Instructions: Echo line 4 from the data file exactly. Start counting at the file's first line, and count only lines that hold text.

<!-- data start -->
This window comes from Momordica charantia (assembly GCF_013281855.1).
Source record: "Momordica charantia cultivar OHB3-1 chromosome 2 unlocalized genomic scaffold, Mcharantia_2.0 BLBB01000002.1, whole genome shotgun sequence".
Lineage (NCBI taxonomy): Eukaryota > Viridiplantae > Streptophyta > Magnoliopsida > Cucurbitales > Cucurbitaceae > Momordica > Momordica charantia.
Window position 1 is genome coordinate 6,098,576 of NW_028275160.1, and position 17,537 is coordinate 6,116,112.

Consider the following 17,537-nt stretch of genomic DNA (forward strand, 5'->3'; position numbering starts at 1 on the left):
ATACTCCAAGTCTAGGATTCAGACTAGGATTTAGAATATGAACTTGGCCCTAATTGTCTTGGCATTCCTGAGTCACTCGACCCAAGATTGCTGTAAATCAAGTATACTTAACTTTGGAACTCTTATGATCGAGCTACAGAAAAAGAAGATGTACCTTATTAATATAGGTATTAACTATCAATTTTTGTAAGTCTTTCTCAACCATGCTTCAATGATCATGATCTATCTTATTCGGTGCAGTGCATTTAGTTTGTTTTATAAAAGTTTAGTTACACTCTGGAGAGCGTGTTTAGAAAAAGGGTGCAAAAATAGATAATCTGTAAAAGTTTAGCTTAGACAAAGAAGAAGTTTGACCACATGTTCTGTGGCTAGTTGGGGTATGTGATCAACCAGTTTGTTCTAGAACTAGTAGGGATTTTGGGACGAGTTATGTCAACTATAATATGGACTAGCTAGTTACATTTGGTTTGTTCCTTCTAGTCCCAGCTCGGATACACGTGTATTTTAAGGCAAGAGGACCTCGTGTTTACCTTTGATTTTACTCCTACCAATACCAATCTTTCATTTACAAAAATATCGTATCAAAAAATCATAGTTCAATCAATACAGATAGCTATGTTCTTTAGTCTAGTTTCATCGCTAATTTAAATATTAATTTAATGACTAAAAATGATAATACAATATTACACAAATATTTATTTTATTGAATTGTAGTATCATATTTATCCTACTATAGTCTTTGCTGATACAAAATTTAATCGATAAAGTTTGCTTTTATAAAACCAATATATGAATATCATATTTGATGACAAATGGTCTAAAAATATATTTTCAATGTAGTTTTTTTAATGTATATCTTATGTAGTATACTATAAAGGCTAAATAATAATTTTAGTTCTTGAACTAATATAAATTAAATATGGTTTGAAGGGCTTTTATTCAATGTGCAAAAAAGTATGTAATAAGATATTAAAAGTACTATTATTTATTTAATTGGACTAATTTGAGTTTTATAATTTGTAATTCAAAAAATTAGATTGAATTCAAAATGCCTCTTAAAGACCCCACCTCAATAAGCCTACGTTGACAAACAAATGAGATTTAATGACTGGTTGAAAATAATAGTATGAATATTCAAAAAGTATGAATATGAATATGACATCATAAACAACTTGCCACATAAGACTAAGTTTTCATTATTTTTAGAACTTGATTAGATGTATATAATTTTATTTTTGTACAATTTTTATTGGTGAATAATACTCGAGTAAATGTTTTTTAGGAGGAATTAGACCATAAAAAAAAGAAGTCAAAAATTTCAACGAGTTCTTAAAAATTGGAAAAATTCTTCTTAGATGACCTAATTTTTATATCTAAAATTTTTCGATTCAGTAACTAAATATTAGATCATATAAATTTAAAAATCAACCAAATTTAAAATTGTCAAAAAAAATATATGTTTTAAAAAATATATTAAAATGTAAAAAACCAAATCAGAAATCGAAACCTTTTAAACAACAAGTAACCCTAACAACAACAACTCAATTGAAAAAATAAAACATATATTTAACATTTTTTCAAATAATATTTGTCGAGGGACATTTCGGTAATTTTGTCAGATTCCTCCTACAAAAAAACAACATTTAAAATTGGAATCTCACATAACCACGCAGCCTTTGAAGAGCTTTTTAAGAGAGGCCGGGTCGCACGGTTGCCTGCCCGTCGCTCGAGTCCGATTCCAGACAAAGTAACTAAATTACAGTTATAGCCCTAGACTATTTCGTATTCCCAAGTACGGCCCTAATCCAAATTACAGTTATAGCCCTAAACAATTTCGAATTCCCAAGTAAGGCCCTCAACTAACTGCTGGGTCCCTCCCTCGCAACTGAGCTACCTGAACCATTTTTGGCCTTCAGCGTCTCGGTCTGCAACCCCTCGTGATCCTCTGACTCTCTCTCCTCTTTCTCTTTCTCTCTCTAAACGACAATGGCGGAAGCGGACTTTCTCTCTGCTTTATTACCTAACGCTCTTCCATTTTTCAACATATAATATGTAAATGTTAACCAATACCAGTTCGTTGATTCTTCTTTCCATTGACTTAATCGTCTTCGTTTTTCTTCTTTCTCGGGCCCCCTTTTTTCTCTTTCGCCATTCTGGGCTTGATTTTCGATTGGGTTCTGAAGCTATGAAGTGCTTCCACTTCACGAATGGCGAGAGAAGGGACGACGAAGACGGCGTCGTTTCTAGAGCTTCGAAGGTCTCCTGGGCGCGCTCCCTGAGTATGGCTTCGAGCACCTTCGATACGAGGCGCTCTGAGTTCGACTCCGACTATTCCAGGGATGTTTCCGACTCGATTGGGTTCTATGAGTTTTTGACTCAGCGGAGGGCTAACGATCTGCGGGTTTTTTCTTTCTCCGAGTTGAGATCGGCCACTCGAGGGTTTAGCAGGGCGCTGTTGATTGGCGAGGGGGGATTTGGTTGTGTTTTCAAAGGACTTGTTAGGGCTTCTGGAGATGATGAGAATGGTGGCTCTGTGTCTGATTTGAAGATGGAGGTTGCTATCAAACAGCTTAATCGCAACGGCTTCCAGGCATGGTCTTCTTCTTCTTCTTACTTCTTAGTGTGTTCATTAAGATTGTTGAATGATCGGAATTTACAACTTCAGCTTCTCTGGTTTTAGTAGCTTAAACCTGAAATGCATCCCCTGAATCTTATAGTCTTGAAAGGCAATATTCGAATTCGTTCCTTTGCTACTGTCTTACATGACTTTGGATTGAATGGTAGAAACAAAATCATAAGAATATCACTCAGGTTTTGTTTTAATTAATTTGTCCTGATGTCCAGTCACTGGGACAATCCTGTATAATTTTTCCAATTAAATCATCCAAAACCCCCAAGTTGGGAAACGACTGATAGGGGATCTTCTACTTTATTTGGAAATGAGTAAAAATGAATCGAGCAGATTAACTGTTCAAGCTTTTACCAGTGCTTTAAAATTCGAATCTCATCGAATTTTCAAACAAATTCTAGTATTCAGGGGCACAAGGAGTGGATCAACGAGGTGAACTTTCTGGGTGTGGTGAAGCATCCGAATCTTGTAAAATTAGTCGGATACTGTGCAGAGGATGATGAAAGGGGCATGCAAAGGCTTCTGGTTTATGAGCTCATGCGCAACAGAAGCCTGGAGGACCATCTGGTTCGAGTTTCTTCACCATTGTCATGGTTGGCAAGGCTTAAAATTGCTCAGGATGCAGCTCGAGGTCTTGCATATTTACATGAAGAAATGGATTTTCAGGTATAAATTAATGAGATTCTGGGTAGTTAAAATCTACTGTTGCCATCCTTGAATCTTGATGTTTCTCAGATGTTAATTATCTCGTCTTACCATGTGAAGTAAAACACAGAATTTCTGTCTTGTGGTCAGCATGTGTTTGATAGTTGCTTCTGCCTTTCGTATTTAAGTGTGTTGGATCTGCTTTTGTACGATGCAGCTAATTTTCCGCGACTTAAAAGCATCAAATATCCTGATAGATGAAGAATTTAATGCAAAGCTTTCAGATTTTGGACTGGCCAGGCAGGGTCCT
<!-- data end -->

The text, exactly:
Window position 1 is genome coordinate 6,098,576 of NW_028275160.1, and position 17,537 is coordinate 6,116,112.